By Jim Schutze
By Rachel Watts
By Lauren Drewes Daniels
By Anna Merlan
By Lee Escobedo
By Alice Laussade
By Scott Reitz
But "that defense is not going to fly," says one veteran Nashville producer who has endured his share of frivolous lawsuits. "Look, a legit songwriter wouldn't take the chance of listening to a song from someone they'd never heard of, and guys like this don't have to resort to stealing ideas from unknown writers. Hell, every time I have a hit, I get sued. It's what America's about."
But McKinley's holding the trump card, for now: the statement from Judith Finell that says there are four similarities between her song and the Raye hit. According to her affidavit, both songs have "highly similar" hooks--meaning, that when both songs get to the line "I think about you," their lyrics and melodies sound the same. And, she writes, "in each song, every verse and chorus ends with the hook." In essence, she's saying, both McKinley and Raye sing the word "about" in sort of the same way.
But Finell's seems a tenuous argument. Sure, the words are the same, but what about those other songs sitting in the Library of Congress? Also, Finell contends that "both songs share several distinctive creative features and depart similarly from other works within their genre"--that is, they're both about an "absent second person." Quick, name a song that isn't.
Finell refuses to comment specifically on her testimony--Conley's orders--but she does say that it's unlikely this case will go to court.
"I'd say about 80 to 90 percent of the cases I've been asked to give opinions in are settled before they get to trial," she says from her New York office. "Very, very few cases I see or other experts like me see actually end up in trial, because of the expense or the risk of liability on both sides. When one side is a little guy and one side's a big guy, they usually settle well before they go to court. The burden is on the plaintiff to prove the defendant had access to it."
So this could go on forever, or it could be settled next week--like that producer in Nashville says, "You don't have to be right to think you're right," and lawsuits are as American as country music. McKinley will keep playing in small coffee houses around town, and Raye will keep playing to the Fan Fair faithful who would never believe the man behind the American flag sweatshirt on the cover of his debut album would ever steal from one of them. It would make a damn fine country song, though.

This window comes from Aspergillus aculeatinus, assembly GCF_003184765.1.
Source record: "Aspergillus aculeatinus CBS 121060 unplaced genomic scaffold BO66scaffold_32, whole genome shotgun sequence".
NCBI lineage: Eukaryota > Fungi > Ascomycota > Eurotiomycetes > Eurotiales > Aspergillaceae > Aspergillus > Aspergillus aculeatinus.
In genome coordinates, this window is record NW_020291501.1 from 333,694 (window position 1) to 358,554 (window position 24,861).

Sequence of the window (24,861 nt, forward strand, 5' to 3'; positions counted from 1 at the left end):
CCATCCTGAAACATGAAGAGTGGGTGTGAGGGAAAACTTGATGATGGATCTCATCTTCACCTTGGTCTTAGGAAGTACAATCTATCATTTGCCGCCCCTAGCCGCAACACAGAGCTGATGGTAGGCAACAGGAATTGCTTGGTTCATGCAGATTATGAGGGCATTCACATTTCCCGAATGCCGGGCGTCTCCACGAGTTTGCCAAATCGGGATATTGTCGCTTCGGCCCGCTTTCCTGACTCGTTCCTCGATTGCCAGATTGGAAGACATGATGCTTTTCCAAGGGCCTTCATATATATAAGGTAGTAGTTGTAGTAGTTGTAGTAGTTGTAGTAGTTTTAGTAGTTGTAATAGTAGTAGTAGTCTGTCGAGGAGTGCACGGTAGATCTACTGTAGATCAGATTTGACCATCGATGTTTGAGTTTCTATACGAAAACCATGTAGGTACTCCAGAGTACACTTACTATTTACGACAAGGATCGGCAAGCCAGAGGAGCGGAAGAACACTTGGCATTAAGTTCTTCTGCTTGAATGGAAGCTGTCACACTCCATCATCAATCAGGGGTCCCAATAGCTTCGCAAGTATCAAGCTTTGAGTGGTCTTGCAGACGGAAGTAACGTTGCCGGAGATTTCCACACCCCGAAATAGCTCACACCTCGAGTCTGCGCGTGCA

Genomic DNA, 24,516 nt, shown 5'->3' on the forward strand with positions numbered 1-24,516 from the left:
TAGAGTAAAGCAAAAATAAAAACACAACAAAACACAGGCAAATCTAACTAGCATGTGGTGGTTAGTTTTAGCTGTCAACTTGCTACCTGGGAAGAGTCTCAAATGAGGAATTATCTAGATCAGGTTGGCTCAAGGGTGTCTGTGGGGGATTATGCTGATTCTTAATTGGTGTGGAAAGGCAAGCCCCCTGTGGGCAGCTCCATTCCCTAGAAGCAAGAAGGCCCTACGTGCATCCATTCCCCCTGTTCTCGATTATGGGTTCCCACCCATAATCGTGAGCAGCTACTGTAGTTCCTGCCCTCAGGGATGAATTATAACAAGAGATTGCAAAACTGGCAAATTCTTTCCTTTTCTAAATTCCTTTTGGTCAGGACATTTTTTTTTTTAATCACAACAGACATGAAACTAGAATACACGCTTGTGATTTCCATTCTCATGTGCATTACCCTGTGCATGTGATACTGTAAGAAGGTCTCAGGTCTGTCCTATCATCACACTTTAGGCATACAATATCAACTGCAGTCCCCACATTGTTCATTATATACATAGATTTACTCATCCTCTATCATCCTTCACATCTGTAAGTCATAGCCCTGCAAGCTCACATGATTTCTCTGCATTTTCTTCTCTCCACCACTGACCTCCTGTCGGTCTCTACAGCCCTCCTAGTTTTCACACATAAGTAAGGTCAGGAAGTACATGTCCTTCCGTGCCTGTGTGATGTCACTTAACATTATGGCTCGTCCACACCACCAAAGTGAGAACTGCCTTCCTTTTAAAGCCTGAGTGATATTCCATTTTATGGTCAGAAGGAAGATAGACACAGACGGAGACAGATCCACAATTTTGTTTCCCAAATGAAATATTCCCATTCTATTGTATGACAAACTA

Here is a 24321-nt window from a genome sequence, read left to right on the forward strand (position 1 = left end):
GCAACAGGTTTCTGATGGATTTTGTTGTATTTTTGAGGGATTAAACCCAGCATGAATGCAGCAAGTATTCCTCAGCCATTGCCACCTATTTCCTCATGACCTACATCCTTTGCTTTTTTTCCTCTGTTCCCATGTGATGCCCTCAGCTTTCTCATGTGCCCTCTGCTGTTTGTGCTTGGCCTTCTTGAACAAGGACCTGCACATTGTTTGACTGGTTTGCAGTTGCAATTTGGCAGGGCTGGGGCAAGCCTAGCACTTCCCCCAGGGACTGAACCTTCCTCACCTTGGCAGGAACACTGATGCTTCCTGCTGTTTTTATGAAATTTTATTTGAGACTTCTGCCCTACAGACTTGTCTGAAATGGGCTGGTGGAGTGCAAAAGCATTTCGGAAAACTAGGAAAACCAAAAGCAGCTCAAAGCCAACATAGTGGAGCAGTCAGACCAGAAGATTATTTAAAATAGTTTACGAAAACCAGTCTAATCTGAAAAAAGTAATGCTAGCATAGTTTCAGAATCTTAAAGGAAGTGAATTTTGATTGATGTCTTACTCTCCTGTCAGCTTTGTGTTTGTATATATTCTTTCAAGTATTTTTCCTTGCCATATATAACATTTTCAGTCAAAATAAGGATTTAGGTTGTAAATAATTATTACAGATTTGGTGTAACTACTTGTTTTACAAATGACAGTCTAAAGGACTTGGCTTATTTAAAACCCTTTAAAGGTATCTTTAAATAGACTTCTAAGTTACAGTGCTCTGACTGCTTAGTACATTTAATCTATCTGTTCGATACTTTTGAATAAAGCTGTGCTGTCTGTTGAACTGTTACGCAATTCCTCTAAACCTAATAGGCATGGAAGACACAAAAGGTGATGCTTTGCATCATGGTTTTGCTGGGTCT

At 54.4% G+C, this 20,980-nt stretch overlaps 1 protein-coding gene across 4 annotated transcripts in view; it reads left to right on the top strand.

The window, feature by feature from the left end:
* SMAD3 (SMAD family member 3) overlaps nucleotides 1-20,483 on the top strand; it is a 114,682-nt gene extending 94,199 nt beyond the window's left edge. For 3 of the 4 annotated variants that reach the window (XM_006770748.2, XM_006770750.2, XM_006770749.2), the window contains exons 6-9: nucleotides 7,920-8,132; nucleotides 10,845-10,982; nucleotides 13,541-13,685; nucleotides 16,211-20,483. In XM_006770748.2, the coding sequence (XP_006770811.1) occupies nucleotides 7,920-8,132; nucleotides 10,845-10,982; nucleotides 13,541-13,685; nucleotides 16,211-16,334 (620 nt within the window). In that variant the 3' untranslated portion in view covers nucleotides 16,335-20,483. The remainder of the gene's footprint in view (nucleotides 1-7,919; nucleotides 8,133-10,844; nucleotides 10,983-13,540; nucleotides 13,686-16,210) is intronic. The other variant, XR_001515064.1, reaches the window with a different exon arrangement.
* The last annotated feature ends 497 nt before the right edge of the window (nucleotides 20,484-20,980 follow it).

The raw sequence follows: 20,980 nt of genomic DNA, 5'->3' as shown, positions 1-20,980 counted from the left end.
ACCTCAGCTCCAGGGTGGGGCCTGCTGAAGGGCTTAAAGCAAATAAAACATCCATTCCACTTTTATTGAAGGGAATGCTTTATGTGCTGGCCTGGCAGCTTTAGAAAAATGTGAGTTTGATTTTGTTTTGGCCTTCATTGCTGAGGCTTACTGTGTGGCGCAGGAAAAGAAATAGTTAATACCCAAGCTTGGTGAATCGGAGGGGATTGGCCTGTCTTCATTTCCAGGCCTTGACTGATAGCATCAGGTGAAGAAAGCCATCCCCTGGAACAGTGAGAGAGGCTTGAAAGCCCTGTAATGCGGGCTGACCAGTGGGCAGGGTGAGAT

It'd be Rhett Miller's dampest dream come true: There's a chance that when Billy Bragg tours this summer in support of his forthcoming album Mermaid Avenue--a splendid collection of previously unheard Woody Guthrie lyrics put to music written and performed by Bragg and Wilco, featuring guest Natalie Merchant--he will be backed by his Elektra labelmates the Old 97's. Elektra publicity will neither confirm nor deny this nifty rumor--"it's a possibility," is all Elektra's Brian Gross will offer--but Wilco is scheduled to be in the studio this summer recording the follow-up to its 1996 double-disc gem Being There, which would make the Bragg tour impossible. Imagine: Rhett Miller singing Woody Guthrie lyrics and Jeff Tweedy music as he stands next to Billy Bragg. The mind reels...
The North Texas Music Festival, which will be held on June 4 at Trees from 9 p.m. to 1:30 a.m., will feature "a super deluxe fashion show by Dickies and The Hip Connection [and] hair and make up by Tony & Guy," at least according to the press release. Like, cool. But more to the point, the "summer social," as it's being billed, will feature, in order of appearance: Dexter Freebish, Hi Fi Drowning, Blender, Deborah Vial, Elemental, Flickerstick, Astro-gin, Buck Jones, and American Fuse--with that aforementioned fashion show sandwiched in between all the rock. I seem to recall a time when Deep Ellum was more about sounding good than looking good, but things change down on Fraternity Row...
Jeff "Chate" "cottonmouth, texas" Liles--a man whose name has appeared in these pages since the invention of the printing press--has been dropped from Virgin Records, which released his album anti-social butterfly last year, though not so's you'd know. At least, Liles thinks he has been let go: "I haven't gotten a letter or anything," he said last week while preparing for his forthcoming return to Los Angeles in search of yet another label deal. (For what it's worth, his name is off the Virgin Records roster found on the label's website.)But Liles has never been stopped by a little thing like getting screwed by a major corporation: He's planning on releasing a new album later this year on a label he and girlfriend Perla Doherty are starting, and you can catch him worldwide on the Internet, where he's broadcasting a "radio" show titled "Heir Guitar." Located at www.ahoc.net/~chate/index.html, the show features Liles' trademarked deadpan drawl on all things rock and rolled--very funny, very wry, very good.